Former Secretary of State George Shultz is calling for a carbon tax to reduce U.S. greenhouse gas emissions and oil consumption, according to an interview released today by Stanford University. Shultz, who served as secretary of state under President Ronald Reagan as well as a number of other roles under previous Republican administrations, is heading up the Hoover Institution's Task Force on Energy Policy will calls for boosting energy efficiency, reducing dependence on oil exports to improve national security, and putting a price on carbon. While the last of those objectives has been an anathema to many Republicans of late, Shultz said his party could eventually support a carbon tax.
The Dead Sea is Dying - Really!
July 12, 2012 04:36 PM - dave levitan, Yale Environment360
On a quiet stretch of coastline along the western shore of the Dead Sea, a sinkhole had swallowed a piece of a road, pulling in concrete and rusted fence posts. The sea lay a short distance beyond, its turquoise-colored waters dropping at the rate of more than one meter a year. The sinkholes are among the most visible effects of the continuing slow "death" of the Dead Sea, which borders Israel, Jordan, and the West Bank. Thousands of sinkholes have opened up around the Dead Sea's coastal plain, threatening roads and structures alike. Near this particular sinkhole, a grove of date palms sat withered and dead, abandoned because of the dangerous ground on which they stood.On a quiet stretch of coastline along the western shore of the Dead Sea, a sinkhole had swallowed a piece of a road, pulling in concrete and rusted fence posts. The sea lay a short distance beyond, its turquoise-colored waters dropping at the rate of more than one meter a year.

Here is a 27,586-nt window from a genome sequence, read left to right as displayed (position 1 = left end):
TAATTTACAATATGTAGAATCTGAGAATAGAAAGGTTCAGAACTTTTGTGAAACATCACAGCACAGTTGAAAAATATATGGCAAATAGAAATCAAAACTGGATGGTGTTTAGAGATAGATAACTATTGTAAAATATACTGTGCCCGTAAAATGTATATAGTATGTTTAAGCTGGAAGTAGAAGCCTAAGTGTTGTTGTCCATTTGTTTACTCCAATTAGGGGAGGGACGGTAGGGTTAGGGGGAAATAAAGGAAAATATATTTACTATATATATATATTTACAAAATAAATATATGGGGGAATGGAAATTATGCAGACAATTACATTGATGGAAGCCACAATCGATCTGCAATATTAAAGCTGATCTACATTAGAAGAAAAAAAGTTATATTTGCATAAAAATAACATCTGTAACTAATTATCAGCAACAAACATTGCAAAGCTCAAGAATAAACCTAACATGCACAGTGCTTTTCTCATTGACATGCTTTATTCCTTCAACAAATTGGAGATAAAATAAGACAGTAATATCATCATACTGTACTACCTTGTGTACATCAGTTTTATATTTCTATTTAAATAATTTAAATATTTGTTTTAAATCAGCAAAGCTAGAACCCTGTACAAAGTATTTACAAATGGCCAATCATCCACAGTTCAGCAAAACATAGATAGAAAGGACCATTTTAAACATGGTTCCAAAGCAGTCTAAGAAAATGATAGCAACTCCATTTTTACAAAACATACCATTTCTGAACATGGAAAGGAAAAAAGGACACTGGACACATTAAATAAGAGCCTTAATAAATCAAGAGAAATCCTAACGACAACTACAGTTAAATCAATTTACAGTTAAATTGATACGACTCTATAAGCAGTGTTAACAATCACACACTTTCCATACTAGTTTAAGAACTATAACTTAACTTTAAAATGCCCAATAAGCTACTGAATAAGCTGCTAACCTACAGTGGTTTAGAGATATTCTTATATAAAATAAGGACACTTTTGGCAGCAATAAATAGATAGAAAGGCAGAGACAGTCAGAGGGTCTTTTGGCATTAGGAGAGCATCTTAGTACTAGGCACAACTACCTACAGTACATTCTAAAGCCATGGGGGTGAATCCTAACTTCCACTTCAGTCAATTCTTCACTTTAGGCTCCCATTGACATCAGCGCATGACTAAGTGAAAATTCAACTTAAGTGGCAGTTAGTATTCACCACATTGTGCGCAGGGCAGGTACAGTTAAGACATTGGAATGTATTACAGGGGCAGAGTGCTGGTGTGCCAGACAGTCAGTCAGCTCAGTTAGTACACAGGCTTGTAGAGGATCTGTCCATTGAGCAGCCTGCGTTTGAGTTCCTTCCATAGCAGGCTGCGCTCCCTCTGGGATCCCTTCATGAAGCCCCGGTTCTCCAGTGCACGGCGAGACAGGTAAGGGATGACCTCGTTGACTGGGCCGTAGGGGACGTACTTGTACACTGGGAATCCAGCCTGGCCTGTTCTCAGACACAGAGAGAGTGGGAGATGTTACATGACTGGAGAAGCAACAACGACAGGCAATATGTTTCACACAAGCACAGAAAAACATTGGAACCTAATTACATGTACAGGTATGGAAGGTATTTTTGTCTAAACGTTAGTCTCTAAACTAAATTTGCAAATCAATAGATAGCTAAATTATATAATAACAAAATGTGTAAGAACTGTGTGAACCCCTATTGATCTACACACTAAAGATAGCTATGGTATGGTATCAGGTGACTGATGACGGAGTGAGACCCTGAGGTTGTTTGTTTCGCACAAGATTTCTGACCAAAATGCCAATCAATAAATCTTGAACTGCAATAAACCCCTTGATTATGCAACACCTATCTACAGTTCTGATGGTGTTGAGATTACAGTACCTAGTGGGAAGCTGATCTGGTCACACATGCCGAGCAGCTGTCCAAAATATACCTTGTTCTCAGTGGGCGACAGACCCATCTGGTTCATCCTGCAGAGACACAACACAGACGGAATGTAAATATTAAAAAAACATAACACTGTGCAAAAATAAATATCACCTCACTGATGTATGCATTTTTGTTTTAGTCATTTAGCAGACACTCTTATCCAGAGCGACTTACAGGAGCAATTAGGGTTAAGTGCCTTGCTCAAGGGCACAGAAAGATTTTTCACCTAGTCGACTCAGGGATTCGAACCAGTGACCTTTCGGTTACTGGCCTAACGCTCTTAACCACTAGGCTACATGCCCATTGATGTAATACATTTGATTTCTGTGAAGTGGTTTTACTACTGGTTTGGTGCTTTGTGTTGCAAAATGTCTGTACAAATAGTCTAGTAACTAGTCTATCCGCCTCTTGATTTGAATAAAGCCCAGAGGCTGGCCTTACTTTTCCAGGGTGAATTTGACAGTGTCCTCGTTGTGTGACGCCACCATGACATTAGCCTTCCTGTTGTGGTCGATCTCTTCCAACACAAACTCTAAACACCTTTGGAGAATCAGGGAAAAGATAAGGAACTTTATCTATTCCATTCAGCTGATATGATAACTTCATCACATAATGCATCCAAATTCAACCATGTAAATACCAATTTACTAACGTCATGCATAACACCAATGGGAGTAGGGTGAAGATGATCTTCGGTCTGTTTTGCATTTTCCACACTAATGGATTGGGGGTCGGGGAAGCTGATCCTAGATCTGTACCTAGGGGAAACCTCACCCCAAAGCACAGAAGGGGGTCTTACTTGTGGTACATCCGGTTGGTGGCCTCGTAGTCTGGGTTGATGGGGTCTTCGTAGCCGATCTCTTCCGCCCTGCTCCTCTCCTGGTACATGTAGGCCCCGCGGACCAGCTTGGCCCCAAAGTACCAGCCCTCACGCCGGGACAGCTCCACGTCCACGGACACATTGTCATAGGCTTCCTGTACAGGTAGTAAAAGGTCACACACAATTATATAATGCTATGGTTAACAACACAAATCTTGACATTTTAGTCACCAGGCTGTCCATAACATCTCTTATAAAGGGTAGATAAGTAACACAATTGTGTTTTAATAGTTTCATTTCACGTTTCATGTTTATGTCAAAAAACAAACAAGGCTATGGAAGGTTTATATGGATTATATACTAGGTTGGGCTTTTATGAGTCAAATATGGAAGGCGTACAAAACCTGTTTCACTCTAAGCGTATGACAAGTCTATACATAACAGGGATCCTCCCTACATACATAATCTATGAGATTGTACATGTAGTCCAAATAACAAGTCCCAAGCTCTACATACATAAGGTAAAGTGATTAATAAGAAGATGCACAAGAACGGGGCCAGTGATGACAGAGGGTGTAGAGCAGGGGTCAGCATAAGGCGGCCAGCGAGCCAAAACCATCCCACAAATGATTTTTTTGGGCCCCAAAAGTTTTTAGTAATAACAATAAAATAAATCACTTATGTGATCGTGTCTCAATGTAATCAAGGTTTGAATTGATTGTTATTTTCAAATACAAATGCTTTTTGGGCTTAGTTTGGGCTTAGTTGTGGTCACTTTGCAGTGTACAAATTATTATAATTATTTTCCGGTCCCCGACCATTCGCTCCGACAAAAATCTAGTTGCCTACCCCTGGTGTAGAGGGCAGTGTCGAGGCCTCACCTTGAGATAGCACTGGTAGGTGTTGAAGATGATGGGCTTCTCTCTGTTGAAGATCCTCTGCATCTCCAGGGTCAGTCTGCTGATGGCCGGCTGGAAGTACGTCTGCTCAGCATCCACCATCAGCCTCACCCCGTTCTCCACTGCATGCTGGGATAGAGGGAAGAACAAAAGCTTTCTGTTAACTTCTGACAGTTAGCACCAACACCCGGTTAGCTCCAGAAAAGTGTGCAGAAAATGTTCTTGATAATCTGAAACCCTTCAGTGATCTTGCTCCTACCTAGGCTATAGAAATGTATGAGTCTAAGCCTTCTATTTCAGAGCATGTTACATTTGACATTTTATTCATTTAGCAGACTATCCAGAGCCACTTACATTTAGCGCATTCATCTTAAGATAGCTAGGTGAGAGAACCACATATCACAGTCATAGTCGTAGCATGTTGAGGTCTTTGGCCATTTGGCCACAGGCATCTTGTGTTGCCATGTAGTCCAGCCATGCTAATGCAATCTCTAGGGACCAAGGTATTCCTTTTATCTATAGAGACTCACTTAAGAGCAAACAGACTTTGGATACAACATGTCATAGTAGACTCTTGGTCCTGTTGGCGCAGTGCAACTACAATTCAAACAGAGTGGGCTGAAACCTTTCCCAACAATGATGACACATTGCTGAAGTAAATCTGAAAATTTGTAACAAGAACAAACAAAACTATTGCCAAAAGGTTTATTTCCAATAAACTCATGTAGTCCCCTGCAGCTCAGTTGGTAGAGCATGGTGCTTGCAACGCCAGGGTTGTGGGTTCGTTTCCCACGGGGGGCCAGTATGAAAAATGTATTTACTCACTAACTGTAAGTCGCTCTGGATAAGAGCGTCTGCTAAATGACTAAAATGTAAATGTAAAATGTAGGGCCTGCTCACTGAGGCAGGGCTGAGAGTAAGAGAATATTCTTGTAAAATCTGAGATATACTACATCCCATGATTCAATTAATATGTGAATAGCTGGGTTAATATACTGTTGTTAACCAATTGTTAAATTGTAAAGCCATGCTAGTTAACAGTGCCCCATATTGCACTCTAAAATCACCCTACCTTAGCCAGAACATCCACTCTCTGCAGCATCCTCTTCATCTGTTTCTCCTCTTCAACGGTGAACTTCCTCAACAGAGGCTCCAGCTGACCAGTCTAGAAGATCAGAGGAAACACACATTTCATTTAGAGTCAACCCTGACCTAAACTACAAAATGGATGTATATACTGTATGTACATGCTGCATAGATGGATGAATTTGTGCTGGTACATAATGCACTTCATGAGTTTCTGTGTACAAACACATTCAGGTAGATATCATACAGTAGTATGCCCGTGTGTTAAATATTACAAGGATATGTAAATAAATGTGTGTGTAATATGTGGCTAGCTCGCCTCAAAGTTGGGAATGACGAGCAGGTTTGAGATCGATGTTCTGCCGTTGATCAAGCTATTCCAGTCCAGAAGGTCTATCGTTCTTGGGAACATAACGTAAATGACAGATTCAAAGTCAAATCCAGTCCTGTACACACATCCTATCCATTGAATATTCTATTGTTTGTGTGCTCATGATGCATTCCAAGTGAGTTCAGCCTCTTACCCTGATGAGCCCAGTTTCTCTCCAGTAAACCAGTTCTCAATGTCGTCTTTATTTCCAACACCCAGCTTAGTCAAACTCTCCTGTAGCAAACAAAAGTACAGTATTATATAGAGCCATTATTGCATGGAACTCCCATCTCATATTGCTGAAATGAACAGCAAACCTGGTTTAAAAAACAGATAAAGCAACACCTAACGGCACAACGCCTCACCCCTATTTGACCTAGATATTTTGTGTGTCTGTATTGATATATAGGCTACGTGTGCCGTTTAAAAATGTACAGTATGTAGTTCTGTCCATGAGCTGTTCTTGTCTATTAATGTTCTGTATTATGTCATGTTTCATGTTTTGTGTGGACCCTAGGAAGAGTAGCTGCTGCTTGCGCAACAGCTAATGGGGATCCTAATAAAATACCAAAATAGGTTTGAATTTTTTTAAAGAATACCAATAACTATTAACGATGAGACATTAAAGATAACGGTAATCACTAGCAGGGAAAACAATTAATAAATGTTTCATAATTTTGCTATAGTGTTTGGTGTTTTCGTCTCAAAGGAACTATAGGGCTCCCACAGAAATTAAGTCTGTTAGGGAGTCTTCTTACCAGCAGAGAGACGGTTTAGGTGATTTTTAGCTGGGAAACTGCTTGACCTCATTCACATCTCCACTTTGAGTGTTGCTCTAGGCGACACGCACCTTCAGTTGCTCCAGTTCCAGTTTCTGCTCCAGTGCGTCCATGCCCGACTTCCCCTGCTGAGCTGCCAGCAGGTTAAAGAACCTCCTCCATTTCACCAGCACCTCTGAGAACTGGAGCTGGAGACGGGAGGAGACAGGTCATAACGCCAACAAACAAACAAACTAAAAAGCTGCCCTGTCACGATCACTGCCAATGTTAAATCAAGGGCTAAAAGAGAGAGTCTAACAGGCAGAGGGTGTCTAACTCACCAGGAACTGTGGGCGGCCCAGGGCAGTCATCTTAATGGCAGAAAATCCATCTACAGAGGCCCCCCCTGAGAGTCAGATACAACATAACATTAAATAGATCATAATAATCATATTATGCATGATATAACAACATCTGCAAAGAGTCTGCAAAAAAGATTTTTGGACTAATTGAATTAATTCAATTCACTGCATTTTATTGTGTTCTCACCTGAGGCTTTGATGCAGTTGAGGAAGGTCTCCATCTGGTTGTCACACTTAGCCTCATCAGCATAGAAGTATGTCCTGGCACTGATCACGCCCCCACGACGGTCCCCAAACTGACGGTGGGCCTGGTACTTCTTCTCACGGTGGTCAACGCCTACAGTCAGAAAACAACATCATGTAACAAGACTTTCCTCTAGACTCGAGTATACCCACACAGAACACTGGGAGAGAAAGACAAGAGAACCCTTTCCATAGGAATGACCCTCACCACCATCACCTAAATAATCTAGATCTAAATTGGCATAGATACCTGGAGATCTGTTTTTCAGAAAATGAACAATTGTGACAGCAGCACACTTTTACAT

Asian Carp in the Great Lakes
July 12, 2012 04:02 PM - Andy Soos, ENN
There have been many invasions of foreign species into new territories. Asian carp may pose substantial environmental risk to the Great Lakes if they become established there, according to a bi-national Canadian and United States risk assessment released today. Bighead and silver carps -- two species of Asian carp -- pose an environmental risk to the Great Lakes within 20 years, with the risk increasing over time. Lakes Michigan, Huron and Erie face the highest risk relative to the other lakes. The new risk assessment report was led by the Department of Fisheries and Oceans Canada and included a team of scientists from Canada and the United States. Two U.S. Geological Survey scientists were among the co-authors of the report.
Indonesian authorities are failing to take action against a palm oil company that is operating illegally in Central Kalimantan, alleges a new report by the Environmental Investigation Agency (EIA) and Telapak. The report, published Thursday, says that authorities have failed to conduct a criminal investigation into the illegal conversion of more than 23,000 hectares of peatland and peat forest by PT SCP, part of the BEST Group, despite being provided with "sufficient evidence" to do so. EIA and Telapak say the dossier detailed PT SCP's violations of laws governing "land allocation, access to resources and environmental management."